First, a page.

I was recently working on an application that centred on the Huddersfield Contemporary Records (HCR) CD label as part of my new role as Director of the Centre for Research in New Music (CeReNeM) at Huddersfield, which I formally take on starting in August. One of the pages in the application was a list of composers whose works have featured on the label, colour-coded to try to highlight both the gender balance and international diversity of the label. Looking at the list, my impression was, instinctively, that there was something to be proud of, that we seemed to have a pretty good gender balance across our releases.
Putting that data into a pie chart was rather more sobering:
I’m told this is a common phenomenon around issues of equity and equality. In the words of my colleague Liza Lim, paraphrasing a study on the ‘gender perception gap’ from the Geena Davis Institute for Gender in Media, ‘17% looks like 50%, and 30% looks like 70%’. Seeing the raw truth of the data staring back at me, it was absolutely, immediately, unequivocally clear that, despite my instinctual impression, in truth we still have a long way to go.
To that end, as my first formal act in the new role as Director, I’ve committed to establishing a 50/50 gender balance of composers across HCR’s CD catalogue within five years. And indeed I made that commitment explicitly on the application. It was a risk, in some ways, but I felt that making that commitment, and making it publicly, was crucial—I wanted to hold our collective feet to the fire.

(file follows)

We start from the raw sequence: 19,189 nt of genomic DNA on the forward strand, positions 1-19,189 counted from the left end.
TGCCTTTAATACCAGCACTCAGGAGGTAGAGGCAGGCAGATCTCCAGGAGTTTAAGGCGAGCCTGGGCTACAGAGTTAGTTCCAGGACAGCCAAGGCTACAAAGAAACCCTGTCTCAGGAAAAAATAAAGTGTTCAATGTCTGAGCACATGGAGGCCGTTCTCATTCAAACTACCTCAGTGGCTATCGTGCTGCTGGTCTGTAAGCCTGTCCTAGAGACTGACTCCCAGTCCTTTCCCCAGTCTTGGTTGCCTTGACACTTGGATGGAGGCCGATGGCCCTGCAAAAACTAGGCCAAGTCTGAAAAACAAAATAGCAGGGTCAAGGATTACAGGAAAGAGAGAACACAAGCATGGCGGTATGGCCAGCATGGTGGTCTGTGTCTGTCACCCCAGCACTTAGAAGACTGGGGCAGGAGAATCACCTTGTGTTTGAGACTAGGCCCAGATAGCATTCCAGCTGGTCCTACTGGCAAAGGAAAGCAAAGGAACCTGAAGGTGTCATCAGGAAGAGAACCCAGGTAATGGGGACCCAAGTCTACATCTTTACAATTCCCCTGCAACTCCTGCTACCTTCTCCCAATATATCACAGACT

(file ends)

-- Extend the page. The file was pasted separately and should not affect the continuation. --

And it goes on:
It means, of course, that we will need to actively redress the imbalance. There are a few exciting future releases in the pipeline that are already part of our existing plans that will help, but on their own they’d only move the needle incrementally. And the data above makes it clear that the gender perception gap can trick us—and I suppose by ‘us’ I mean ‘me’—into complacency. Slow, incremental moves aren’t good enough. We’ll need to make a very serious, concerted commitment to meet the target, but it is absolutely clear to me that it’s a target that needs to be met. And I’m posting this here to make sure we’re held accountable.
I am of course aware that this particularly binary approach to gender is itself problematic and outdated, and I’m also acutely aware that racial and ethnic diversity is as problematic for our label as it is across the field of contemporary music, and those issues will also be part of our conversations going forward.
As much as I’m embarrassed that we’re in a position where this kind of project is necessary, I am legitimately excited by it, and eager to get to work.